“I think there is a lot of testing without appropriate clinical context or pre-test concern for disease,” he says. “It is all about clinical context [and titer]. There are lots of other diseases that cause a positive ANA that are not lupus. We need to get the message out to primary care and dermatologists: A positive ANA does not automatically [equate to] systemic connective tissue disease. [Dermatologists] need to be really judicious in ordering ANAs, unless the clinical suspicion is reasonable.”
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Another common mistake: Ordering a beta-2 microglobulin (B2M) test when “dermatologists really mean to order a beta-2 glycoprotein 1 antibody test,” Dr. Merola adds. “It’s nuanced, but it is something a rheumatologist would know. The B2M is a totally unrelated test, and ordering the B2M is a common mistake when evaluating antiphospholipid antibodies in the dermatology patient presenting with vasculopathy.”
Identify & Treat Skin Rashes Caused by Anti-TNF Inhibitors
Anti-TNF drugs can actually cause the skin rashes they are meant to treat, which can be confusing and lead to unnecessary changes in otherwise successful therapy plans.2 Drug-induced psoriasiform dermatitis is one not-so-uncommon example. Dr. Merola says rheumatologists should also be familiar with less-common skin rashes, including a type of anti-TNF induced skin lupus (subacute cutaneous lupus) and dermatomyositis.
“It is important for rheumatologists to recognize those [conditions] and feel comfortable” treating them, Dr. Merola says. “And it is super important for dermatologists to understand that a large majority of these patients, who are on these anti-TNF drugs for an extended period, can actually develop a positive ANA and other abnormal rheumatologic lab testing in the absence of any concerning systemic disease.”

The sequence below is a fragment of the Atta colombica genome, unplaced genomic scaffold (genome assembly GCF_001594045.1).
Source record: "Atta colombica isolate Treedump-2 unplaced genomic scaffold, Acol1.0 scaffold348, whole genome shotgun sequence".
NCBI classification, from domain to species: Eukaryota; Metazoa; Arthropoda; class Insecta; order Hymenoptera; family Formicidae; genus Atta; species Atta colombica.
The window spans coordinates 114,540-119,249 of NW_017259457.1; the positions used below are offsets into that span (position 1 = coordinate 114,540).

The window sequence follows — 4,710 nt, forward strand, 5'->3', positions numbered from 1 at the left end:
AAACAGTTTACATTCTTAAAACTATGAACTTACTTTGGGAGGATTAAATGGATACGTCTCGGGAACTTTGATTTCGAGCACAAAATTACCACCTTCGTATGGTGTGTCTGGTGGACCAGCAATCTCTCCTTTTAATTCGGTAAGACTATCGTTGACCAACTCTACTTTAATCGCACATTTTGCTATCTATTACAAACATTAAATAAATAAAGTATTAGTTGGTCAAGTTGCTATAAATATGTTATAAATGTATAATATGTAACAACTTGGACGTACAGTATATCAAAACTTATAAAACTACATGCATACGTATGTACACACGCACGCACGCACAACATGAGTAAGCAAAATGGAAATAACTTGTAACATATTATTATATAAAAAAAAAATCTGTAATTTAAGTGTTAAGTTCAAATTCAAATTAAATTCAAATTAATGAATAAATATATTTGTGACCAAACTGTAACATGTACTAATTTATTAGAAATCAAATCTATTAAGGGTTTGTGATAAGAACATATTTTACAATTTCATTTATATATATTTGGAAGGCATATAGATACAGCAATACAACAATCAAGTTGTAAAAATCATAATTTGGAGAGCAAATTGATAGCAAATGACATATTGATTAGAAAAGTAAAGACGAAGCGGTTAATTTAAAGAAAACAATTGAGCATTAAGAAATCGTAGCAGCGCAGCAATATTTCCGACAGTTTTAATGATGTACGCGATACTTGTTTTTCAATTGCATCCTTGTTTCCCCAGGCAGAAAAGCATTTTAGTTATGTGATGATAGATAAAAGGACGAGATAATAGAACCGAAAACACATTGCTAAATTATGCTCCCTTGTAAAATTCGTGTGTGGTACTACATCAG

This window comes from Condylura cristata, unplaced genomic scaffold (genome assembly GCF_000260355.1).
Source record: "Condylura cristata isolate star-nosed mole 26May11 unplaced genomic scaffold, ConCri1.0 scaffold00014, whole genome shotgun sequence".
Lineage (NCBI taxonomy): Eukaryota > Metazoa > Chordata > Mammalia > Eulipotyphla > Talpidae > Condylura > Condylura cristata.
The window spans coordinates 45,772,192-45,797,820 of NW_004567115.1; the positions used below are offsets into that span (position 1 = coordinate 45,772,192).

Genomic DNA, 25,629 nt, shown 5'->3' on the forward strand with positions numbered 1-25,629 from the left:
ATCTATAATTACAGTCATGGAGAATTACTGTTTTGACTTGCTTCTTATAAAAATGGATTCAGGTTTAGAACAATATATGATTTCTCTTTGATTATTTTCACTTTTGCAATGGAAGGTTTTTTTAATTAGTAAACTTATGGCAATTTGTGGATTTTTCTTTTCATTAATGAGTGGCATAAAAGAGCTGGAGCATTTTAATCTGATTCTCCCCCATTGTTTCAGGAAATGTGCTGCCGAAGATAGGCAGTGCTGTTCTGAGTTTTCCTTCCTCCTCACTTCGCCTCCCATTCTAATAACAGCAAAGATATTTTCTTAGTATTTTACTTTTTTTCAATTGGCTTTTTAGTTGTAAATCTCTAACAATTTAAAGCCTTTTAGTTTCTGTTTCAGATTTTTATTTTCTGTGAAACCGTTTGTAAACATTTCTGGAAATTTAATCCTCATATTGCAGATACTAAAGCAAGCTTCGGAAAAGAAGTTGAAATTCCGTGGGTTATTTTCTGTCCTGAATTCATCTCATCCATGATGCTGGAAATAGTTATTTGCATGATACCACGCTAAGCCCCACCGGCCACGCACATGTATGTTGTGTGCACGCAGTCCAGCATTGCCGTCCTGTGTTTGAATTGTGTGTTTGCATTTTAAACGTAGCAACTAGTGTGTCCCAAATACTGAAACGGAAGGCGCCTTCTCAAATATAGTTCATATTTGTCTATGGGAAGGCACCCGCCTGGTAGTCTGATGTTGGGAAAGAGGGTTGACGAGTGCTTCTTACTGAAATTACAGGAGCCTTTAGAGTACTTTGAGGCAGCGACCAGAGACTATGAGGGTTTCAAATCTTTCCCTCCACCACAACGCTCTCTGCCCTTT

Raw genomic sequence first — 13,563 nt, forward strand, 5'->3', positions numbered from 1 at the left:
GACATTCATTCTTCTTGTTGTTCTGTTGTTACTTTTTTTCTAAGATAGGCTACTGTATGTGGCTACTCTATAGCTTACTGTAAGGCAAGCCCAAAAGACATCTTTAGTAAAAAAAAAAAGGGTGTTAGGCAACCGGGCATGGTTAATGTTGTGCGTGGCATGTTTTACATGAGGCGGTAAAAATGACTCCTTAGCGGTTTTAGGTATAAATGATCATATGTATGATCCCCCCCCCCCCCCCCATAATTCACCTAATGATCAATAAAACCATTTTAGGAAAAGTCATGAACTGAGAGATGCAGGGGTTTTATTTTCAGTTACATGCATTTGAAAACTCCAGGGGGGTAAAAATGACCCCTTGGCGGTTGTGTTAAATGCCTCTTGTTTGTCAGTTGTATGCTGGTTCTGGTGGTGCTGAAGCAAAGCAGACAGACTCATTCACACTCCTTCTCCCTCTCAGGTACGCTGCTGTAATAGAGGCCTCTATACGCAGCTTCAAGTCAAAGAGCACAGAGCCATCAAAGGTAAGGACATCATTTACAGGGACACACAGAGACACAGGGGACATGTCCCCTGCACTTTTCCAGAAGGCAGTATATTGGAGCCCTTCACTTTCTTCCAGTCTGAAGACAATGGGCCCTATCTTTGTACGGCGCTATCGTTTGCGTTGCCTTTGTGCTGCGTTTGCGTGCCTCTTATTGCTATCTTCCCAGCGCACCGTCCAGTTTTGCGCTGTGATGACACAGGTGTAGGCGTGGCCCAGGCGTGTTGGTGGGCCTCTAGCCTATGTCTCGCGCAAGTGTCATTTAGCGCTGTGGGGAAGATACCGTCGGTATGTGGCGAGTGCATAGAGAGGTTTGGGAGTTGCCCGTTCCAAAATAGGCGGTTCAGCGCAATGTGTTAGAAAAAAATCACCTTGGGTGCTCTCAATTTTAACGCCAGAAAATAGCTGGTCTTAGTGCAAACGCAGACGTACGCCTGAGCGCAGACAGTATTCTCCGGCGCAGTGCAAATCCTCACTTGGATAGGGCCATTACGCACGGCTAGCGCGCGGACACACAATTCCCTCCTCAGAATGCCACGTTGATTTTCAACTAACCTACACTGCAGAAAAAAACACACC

Recognize Psoriasis Is More Than a Cosmetic Issue
Putting on his dermatologist hat, Dr. Merola says some rheumatologists don’t appreciate how psoriasis affects quality of life. Focused on controlling the joint disease, “they sometimes overlook or underplay the patients’ skin disease,” he says.
“A whole host of studies show the quality-of-life impact of the skin component is tremendous, in some cases even more so than the joint disease in patients who have both joint and skin disease,” Dr. Merola explains. “To drive home the point, one study demonstrated that up to 10% of younger patients may even have contemplated suicide due to their psoriasis, which is an extreme example to underscore how impactful [psoriasis] is on quality of life.”3
He suggests taking exam time to identify inverse (intertriginous) psoriasis, often found in the armpits, gluteal cleft of the buttocks, the groin or other body-fold areas.